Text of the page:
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Yes but he doesn't present himself as being much of a kit geek and we end up with some secondhand anecdotal confirmation from a French physio. There is no disclosure of what his history is in skiing "fat" skis nor the exact dimensions of those that caused him problems. Equally the condition only manifested after skiing hard for a week so all sorts of fatigue could be a factor. While I'm not disputing his creds or conditioning I did think it was a rather week scaremongering op-ed type of piece for a professional sports clinic to be putting out.

I'm interested because I speculate that ski shape also plays a role, a trad "charger" I could see being much harder on knee joints than a modern 5 point rocker with short effective edge even in the same notional width. As an example I skied the Movement Flycatcher at Hemel and I can't imagine any competent adult male finding them too much. On a similar note I am sure that so many people of all shapes and sizes love the new Director when they try it because it is simply a brilliant shape that skis much narrower than it is.
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andy1234 wrote:
@Mike Pow,
Quote:

If the skiing technique is to aggressively lead with the uphill ski and tuck the downhill knee in behind the uphill knee...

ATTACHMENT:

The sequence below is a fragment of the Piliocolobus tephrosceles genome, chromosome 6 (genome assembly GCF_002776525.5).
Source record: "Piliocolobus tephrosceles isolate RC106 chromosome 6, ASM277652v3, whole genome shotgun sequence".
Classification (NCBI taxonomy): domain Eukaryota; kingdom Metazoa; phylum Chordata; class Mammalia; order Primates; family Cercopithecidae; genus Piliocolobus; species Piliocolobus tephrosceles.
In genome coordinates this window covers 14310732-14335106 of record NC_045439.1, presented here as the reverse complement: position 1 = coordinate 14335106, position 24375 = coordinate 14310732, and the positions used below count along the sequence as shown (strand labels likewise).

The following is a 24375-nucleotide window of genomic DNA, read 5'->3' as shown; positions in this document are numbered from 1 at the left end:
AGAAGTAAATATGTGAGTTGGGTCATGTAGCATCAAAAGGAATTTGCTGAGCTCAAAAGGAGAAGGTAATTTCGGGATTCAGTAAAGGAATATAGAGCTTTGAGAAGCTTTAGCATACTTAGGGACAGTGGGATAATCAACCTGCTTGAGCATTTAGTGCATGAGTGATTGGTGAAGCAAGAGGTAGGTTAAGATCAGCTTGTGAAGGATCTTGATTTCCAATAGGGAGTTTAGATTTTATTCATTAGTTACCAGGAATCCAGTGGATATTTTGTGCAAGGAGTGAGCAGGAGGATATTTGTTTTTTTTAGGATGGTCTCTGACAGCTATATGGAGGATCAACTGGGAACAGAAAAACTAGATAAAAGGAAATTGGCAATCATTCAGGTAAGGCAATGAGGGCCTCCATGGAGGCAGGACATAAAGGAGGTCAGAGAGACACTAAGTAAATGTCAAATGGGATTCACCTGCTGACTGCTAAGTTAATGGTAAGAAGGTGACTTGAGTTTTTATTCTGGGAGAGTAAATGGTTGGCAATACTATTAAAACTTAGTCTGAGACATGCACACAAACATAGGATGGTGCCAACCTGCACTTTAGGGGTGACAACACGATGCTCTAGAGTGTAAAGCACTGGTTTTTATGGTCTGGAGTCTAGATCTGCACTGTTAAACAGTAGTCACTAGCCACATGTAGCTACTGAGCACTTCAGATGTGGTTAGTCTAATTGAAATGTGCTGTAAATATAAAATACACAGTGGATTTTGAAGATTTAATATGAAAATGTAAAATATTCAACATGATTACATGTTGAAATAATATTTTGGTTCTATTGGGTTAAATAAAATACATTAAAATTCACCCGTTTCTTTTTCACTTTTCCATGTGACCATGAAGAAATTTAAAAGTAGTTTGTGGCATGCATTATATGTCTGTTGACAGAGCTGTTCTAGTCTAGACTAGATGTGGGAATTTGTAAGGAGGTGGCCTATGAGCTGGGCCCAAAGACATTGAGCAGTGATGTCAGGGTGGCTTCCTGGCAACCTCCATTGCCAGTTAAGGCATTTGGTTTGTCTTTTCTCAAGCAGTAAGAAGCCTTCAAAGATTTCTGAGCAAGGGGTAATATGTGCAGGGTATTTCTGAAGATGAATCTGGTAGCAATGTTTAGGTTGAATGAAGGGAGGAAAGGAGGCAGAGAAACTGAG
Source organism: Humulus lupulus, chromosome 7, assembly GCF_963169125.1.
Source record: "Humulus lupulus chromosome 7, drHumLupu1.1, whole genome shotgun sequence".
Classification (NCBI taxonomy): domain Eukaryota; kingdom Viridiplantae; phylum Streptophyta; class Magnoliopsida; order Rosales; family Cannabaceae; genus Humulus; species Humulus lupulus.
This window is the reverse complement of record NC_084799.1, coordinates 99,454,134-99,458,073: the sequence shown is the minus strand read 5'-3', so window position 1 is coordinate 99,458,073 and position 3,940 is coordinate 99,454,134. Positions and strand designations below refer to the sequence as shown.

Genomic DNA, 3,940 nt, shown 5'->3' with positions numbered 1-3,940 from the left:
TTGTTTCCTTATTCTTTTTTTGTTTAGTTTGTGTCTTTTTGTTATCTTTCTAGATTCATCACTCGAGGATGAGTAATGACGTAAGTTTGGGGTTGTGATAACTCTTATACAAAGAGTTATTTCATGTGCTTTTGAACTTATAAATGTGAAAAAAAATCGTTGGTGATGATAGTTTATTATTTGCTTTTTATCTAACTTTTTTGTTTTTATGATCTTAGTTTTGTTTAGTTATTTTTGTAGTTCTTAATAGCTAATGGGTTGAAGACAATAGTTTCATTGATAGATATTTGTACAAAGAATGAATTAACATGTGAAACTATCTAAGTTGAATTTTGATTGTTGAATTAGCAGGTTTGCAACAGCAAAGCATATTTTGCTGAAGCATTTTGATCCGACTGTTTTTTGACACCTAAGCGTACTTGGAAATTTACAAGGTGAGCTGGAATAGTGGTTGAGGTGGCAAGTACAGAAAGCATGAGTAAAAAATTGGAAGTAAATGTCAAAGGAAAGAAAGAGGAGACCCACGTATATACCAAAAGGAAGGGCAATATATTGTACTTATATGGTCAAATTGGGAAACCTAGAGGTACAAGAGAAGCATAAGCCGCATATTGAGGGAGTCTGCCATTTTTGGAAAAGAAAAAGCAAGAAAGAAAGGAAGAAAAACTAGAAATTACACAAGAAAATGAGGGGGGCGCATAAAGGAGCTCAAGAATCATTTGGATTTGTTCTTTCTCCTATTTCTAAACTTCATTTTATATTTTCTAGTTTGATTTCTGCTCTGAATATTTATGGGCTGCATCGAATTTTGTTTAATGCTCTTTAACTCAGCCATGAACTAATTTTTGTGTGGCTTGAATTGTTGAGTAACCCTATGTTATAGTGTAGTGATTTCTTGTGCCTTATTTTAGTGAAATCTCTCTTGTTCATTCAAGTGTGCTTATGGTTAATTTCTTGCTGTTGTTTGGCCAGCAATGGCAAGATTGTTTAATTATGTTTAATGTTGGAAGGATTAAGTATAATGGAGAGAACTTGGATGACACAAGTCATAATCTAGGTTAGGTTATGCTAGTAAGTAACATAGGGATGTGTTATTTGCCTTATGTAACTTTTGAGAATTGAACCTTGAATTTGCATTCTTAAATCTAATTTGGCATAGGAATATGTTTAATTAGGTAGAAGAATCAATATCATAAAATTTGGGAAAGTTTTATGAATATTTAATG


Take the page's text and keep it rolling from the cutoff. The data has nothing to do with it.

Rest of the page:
I thought this technique went out a couple of decades ago, or am I wrong?


under a new name wrote:
@Mike Pow, I'm not sure that's the whole story, because the lever action is unavoidable, and seems like a more obvious culprit.

So while A-framing these days is no longer desirable, it's the addition of the wide skis that brings the problem.



I see - and have taught - plenty of people who ski like this on piste and get away with it.

They then try to transition to off-piste soft snow conditions with this technique and a narrower platform and end up falling more than skiing.

They then switch to wider waisted skis without addressing their technique.

With the wider waisted ski comes more flotation in soft snow and more acceleration at the start of the turn.

To manage this acceleration you see plenty of people stemming the downhill ski to scrub off speed.

Biomechanically the downhill knee is not tracking over the centre of the downhill ski.

This takes place at speed on an unstable platform (the snow not the skis).

Repeat enough times per day and the knees will be stressed and become sore.

Do it on piste and it's multiplied - less give with the snow surface on-piste.

Look at most POV and aerial footage of top skiers skiing powder at mach speeds and you'll see stemming at the start of the turn. They do it to scrub speed and kick up as much powder as possible for the pics and video.

Good examples in this vid

The Shadow Campaign - The Warmth of Winter
Shot in and around the Niseko Resort Area, Hokkaido

https://vimeo.com/141357347


Recreational skiers mimic this move.

The biggest difference is that top skiers are young, flexible, agile with young knees and more often than not ski on far better quality soft snow.